Vol VII: The Need for Increased Access to Early Behavioural Intervention Programs for Autism Spectrum Disorders

This article was originally published in the 2018 Spring Issue, and can be read here.
Author: Emilie Poitout

According to the Diagnostic Manual for Mental Disorders, Fifth Edition (DSM-5), autism spectrum disorder (ASD) is a neurodevelopmental disorder affecting ten million people worldwide; it is characterized by pervasive deficits in social communication and interaction, and may be accompanied by language and behaviour disorders, as well as intellectual delays. Moreover, ASD is a new diagnostic category in the DSM-5, as it now includes conditions previously identified as early infantile autism, childhood autism, and Asperger’s disorder, among others (1, 2). As a senior medical student doing clinical rotations, I have observed that ASD is indeed a spectrum: patients tend to present with varying levels of functioning—while some complete high school and maintain stable jobs, others have serious language delays and never complete primary school. In spite of these wide variations in clinical presentation, we are now able to detect and diagnose ASD earlier than ever before. Such early interventions, particularly those prior to six years of age, have demonstrated significant improvements in global level of functioning for these patients (3-5).

The prevalence rates of ASD have drastically increased in the last decade. For instance, while in 2000 one in 150 children had been diagnosed with ASD, this proportion has increased to one in 110 in 2006, and to one in 68 in 2012 (6,7). Some have attributed this rapid increase in prevalence rates to increased capacity in diagnosis as well as to ASD’s characterization as a ‘spectrum.’ Even when these confounding factors are taken into account, however, experts maintain that an increase in the true prevalence rates of ASD cannot be ruled out, suggesting environmental toxins, genetic factors, and advanced maternal age as potential culprits (2). Certain vaccines were also originally incriminated, but the evidence in favour of the vaccination hypothesis has since been refuted (8,9).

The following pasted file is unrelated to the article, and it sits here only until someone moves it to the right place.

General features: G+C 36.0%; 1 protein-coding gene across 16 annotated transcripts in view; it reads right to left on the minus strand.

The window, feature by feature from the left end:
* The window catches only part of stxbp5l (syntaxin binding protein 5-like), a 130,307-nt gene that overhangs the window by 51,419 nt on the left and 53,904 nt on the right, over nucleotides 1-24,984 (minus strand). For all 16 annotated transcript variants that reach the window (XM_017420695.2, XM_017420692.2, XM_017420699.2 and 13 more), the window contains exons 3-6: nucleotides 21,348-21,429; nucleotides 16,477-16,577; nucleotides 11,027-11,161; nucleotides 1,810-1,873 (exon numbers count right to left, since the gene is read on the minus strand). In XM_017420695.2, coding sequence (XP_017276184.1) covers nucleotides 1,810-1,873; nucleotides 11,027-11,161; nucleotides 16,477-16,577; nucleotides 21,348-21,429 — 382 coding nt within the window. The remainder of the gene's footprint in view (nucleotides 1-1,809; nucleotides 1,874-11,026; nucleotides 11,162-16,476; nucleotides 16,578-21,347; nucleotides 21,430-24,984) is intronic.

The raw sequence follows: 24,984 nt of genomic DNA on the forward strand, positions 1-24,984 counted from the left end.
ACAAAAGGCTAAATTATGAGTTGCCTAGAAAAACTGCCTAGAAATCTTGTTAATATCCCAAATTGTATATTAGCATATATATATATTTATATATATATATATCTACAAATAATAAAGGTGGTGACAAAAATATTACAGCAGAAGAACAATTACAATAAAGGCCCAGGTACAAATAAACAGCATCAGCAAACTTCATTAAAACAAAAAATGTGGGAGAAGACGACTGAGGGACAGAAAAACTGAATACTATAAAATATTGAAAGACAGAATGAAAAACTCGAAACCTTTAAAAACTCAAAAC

In Quebec, a diagnosis of ASD can be made by a psychiatrist or a psychologist, and patients are then usually referred to the Centre de Réadaptation en Déficience Intellectuelle (CRDI) of their local Centre Intégré Universitaire de Santé et Services Sociaux (CIUSSS). Services provided at the CRDI are tailored to each patient’s needs and can include accommodation consultation, management, and early childhood intervention (10). The CRDIs are the only publicly-funded organizations delivering services to patients with ASD in Quebec; though certain non-profit organizations also offer services to patients and their families, their funding is usually dependent on philanthropy and hence their sustainability is often uncertain (2). There are, as well, private resources accessible to families who can afford them. Yet, with the recent increase in ASD prevalence in Quebec, all of these resources have experienced a rapid surge in demand. Unfortunately, government funding of CRDIs has not followed the increasing ASD prevalence and patients now have to wait an average of two years before accessing any type of services in the province. Even in the private system, waiting times have been rapidly increasing. In fact, in some jurisdictions, seeing a psychiatrist or psychologist for diagnosis can now take up to twelve months, resulting in a three-year wait for ASD patients and families before interventions can be initiated (11). These delays have not only had detrimental impacts on the quality of life for patients and their families, but they have also negatively affected the potential efficacy of early interventions on social adaptation and functioning level (3-5, 12).